A black and white solution
to the flag question
By Ross Willis
Special to GwinnettForum.com
(Editor's note: Ross Willis of Marietta is
owner of Willis & Associates, a marketing, public relations
and communication consulting firm.-eeb)
FEB. 28, 2003 -- These remarks come with great humility - humility
seemingly absent in the hearts of those hell-bent on "resolving"
what flag should flutter in the Georgia breeze. Those hearts, if
lacking humility, abound with good intentions.
But is just doesn't make sense.
- No matter what the Legislature does, a lot of Georgians will
- A flag is a symbol of unity.
- If the overwhelming majority of voters don't support it, then
it is no good.
The issue of the Georgia state flag is like the weather: everybody
talks about it, but nobody can do anything about it. Do we really
need one? My informal research on the subject indicates that a majority
of Georgians do not really care about it, and given the choice,
would choose to ignore it.
In light of the governor's current plan 1) to find out if Georgians
want to keep the current state flag, and 2) if the answer is no,
then to find out which old design the majority favors, why can't
we add another option: a generic flag, black and white, featuring
just the words, State of Georgia?
As the Augusta Chronicle asks: "Can't we find a way
to honor Confederate heritage without offending our black friends
and neighbors?" The answer is probably not.
The Georgia General Assembly, now ensconced in its 2003 session
under the Gold Dome, despite its many qualifications, is ill equipped
to resolve this issue. There, hard at work, are 56 state senators
and 180 state representatives from every corner of the state, each
with their own geographic perspective and agenda. Their report card
on the state flag is a failure. Why keep hammering away at this
minutia, deepening the quagmire and creating an ever-widening gap
separating the very diversity that our flag should represent?
The truth is the flag - which would at first appear to be a question
of symbolism and aesthetics - has become a big money issue. A vote
- binding or not - will cost millions. Former governor Roy Barnes
used his success in getting a new flag to persuasively leverage
his highly successful fundraising campaign. Let's spend our money
more wisely and focus our attentions elsewhere.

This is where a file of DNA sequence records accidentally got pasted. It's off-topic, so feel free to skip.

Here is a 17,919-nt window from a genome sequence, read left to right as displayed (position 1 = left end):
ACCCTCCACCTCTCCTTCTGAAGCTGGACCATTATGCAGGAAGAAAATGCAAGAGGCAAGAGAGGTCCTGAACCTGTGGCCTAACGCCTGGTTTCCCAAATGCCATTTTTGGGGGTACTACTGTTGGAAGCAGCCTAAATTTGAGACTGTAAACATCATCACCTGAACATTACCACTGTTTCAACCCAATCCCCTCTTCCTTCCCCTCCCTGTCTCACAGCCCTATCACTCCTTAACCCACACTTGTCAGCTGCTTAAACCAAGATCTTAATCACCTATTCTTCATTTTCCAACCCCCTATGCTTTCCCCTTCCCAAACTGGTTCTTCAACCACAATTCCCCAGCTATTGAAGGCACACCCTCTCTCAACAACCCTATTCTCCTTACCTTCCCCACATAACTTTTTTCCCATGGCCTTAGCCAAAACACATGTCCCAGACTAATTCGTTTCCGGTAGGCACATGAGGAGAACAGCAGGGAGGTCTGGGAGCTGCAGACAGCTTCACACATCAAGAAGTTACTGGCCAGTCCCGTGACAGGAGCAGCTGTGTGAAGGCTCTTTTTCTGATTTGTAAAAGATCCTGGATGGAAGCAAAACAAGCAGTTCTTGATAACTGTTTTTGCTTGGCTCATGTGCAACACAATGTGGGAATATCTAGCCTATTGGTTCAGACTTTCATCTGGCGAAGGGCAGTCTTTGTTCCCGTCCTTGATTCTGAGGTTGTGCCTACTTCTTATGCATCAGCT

A few years ago nearly 500 people gathered for a debate about the
Georgia state flag hosted by the Atlanta Press Club. By the end
of that night, the debate became emotionally charged and, to be
honest, just plain mean. A vast chasm separated the opposing points
of view. Neither side offered hope for compromise. A narrowing space
buffered pointed fingers and heated accusations.
Now, for the flag to symbolize a unity among the people of this
state is an unattainable dream.
Just substitute a black and white banner that reads: "State
of Georgia" - no icon, no seal, and no symbolism of any sort.
For fun you could even adjust the black or white lettering every
ten years so the total space occupied in the presentation would
match exactly our white and non-white population updated in the
Then, let the law allow that if, in the future, 90 percent of Georgia
voters approve a flag design, old or new, it will be adopted. If
the state implements this plan, here's a look at the Georgia state
flag in 20 years:
This debate is counterproductive. It perpetuates disagreement among
the very people who need to come together to make it work.
test worked well, helping students succeed
editor and publisher
FEB. 28, 2003 -- It's amazing! Consider that Gwinnett has the largest
school system in the state, with 122,990 students, yet continues
to see its test scores and other indices improve.
SAT scores have been going up since 1997-98, and are above
the national average. What makes this especially notable is that
84 percent of Gwinnett students take the SAT, compared with 46 percent
More students are taking advanced placement tests. Not just
a few more, but 200 percent more!
On the Georgia high school graduation test, Gwinnett scores
the highest in reading, math, and social sciences, but not science.
Understand this: Gwinnett is doing this not only in the face of
continued growth, but also at a time when the school-age population
is dramatically changing. Note these changes:
- In 10 years, the minority enrollment of the school age population
has gone from 14 percent to 46 percent. Today 54 percent of the
students are white; 24 percent African American; 12 percent are
Asian. A total of 17 percent are Hispanic.
- In the last 10 years, the number of students whose primary home
language is other than English has jumped from 2,991 students
to 23,791 students! The number with limited English proficiency
has increased from 887 students to 8,970!
These figures come from Dr. Cindy Loe, associate superintendent,
Division of Organizational Advancement.
Wonder why Gwinnett is being able to achieve such dramatic improvement
while seeing radical change in the student make-up?